On 7 February 2018, the House of Commons unanimously passed a motion reading:
That, in the opinion of the House, the government should recognize the contributions made by the over 100,000 British Home Children to Canadian society, their service to our armed forces throughout the twentieth century, the hardships and stigmas that many of them endured, and the importance of educating and reflecting upon the story of the British Home Children for future generations by declaring September 28 of every year, British Home Child Day in Canada.
For the few not familiar with their story, as explained by the OGS British Home Children Special Interest Group — “From 1869 to 1939 various workhouses, sheltering homes, orphanages and child care organizations in Great Britain immigrated over 100,000 orphaned, abandoned, pauper children ages 1 to 18 to Canada. Known as the British Home Children (BHC), life for these children coming alone to Canada to work as domestics and farm labourers forging ahead in a new land was not always easy.”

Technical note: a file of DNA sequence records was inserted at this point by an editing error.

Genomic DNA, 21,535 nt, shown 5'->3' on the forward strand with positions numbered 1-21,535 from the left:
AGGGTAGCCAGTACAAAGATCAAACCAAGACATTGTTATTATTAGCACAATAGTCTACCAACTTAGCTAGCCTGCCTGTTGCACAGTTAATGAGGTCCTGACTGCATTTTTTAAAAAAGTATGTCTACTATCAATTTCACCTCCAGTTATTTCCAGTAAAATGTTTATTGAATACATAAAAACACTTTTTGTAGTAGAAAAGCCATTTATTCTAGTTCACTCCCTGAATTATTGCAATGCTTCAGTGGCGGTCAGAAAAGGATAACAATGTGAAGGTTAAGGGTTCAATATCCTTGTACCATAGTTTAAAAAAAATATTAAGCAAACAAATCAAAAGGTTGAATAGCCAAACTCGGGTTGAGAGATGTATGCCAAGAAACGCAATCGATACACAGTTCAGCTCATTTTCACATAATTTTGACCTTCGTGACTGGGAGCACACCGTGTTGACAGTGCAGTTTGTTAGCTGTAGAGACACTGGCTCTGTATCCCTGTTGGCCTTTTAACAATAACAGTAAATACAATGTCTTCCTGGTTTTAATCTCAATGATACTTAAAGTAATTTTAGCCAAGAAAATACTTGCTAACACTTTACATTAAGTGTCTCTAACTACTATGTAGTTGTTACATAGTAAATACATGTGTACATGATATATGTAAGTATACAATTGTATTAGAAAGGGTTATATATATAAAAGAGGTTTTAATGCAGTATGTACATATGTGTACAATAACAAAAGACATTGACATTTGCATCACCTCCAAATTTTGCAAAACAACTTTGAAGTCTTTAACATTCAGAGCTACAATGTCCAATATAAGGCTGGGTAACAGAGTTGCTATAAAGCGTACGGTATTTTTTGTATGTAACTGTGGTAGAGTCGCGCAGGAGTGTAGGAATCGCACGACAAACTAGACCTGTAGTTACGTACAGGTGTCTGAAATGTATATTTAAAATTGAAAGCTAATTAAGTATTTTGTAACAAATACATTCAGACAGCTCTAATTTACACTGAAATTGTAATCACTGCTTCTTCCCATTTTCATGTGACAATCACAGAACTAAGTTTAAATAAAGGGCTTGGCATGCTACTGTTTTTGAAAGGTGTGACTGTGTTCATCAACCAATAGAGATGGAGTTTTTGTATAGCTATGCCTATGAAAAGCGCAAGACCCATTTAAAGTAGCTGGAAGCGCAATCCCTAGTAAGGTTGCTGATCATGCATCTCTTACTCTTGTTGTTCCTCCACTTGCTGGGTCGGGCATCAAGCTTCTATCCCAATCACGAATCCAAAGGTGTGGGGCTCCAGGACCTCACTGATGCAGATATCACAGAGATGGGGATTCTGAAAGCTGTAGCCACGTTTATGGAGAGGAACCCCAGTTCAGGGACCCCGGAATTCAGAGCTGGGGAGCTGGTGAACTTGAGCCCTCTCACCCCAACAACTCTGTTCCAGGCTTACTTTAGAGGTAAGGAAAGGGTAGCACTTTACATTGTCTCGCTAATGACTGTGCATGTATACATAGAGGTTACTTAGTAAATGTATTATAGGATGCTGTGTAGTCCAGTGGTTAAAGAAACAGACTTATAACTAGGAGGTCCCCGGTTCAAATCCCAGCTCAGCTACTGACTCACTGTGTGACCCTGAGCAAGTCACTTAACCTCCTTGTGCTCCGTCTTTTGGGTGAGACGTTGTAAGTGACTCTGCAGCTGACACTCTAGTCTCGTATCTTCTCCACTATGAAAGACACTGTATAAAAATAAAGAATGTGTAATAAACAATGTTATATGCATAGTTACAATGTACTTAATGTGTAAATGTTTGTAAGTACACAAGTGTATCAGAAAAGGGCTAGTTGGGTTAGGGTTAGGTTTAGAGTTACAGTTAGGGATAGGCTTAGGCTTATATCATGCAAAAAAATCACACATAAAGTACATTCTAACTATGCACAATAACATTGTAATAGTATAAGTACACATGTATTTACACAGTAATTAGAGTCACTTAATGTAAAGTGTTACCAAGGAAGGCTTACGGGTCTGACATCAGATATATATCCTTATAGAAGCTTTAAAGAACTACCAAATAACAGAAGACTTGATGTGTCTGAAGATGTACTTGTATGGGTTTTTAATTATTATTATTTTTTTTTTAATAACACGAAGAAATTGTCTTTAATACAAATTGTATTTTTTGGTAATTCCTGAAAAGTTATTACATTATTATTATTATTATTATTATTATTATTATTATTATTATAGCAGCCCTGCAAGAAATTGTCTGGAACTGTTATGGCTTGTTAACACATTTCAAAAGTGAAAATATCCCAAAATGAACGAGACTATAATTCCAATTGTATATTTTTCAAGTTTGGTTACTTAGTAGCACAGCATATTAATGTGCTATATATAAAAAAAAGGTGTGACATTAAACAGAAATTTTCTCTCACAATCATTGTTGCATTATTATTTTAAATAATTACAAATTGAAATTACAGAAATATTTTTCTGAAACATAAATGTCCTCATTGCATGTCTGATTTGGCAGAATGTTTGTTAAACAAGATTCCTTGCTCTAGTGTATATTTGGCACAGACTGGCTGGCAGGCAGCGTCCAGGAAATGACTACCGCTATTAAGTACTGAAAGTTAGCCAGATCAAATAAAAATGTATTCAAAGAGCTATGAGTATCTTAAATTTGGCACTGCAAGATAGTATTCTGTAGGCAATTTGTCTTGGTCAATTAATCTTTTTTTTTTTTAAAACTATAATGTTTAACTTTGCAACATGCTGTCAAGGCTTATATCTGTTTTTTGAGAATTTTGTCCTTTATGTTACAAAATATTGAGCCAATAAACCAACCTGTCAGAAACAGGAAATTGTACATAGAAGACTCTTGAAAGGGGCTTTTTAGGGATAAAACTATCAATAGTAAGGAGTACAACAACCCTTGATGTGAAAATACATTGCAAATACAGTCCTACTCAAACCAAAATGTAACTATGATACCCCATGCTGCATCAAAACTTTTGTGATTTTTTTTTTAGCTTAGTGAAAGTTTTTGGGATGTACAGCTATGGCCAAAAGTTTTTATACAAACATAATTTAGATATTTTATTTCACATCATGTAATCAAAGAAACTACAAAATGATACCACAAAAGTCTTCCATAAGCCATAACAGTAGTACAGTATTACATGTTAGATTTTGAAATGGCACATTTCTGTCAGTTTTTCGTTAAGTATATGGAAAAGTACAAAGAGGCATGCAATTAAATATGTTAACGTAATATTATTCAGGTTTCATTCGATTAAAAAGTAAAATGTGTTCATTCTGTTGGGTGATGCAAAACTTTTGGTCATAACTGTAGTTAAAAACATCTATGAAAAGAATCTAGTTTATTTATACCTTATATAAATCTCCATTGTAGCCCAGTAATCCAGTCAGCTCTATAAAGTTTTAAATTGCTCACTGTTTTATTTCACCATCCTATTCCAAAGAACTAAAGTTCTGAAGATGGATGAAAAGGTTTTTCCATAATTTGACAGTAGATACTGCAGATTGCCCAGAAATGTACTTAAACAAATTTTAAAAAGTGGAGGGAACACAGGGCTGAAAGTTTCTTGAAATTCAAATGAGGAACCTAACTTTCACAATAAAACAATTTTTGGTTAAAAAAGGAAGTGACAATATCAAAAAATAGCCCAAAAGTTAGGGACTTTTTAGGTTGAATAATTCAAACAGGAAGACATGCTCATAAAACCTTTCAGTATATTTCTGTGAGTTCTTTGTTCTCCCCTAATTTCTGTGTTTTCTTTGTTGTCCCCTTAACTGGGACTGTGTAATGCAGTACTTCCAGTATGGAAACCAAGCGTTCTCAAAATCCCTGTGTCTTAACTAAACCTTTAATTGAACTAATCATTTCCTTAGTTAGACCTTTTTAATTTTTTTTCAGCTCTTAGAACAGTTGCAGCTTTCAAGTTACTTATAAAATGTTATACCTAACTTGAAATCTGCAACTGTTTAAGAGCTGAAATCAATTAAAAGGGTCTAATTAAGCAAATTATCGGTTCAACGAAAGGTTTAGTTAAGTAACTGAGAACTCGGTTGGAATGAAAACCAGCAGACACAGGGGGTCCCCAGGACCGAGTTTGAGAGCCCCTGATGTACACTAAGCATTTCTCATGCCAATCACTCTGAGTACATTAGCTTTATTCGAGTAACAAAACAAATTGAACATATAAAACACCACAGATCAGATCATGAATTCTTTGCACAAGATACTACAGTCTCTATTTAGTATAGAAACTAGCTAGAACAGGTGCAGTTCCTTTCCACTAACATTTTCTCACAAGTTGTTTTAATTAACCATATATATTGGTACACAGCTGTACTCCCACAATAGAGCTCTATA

Some would have you believe agencies, notably Barnardo’s, tore children away from a loving but impoverished British home, knowing there was a high likelihood they would be abused in Canada, so that the agency could benefit from a government subsidy.
Following the death of his father in 1899, my grandfather was placed in the care of the Edmonton Board of Guardians. He was in the orphanage at Chase Farm School, Enfield. His mother died in 1903. On reaching school leaving age, about 13 he would have left the orphanage. At the time of the 1911 census, age 18, he was working as a coal hewer in South Wales.
Was he better off in the mines of Wales than he would have been on a farm in Canada? Like many, my grandfather never mentioned his experience.
Perhaps you remember the late Ryan Taylor, a highly respected Canadian genealogist. He made no secret that his grandfather was a British Home Child. It tuned out we had something in common — origins in Great Yarmouth, Norfolk. Ryan told me his fisherman grandfather’s father was drowned, mother was convicted of abusing her children. Ryan told me the family would get down on their knees to thank Dr. Barnardo for rescuing the children from that awful situation.
There were certainly many difficult situations for children in Canada, and in the UK. Despite claims that many in Canada were abused, and one is too many, I’ve seen no evidence the children were worse off in Canada than they would have been in the UK. Is that one of the myths perpetrated by “advocates”? Is it another myth that 12% of Canadians have a British Home Child ancestor? Where did that figure come from? Perhaps it’s an example of “lies, damn lies, and statistics”!
Let’s celebrate British Home Child Day 2023, remembering them as builders of Canada, like so many other British immigrants over the years.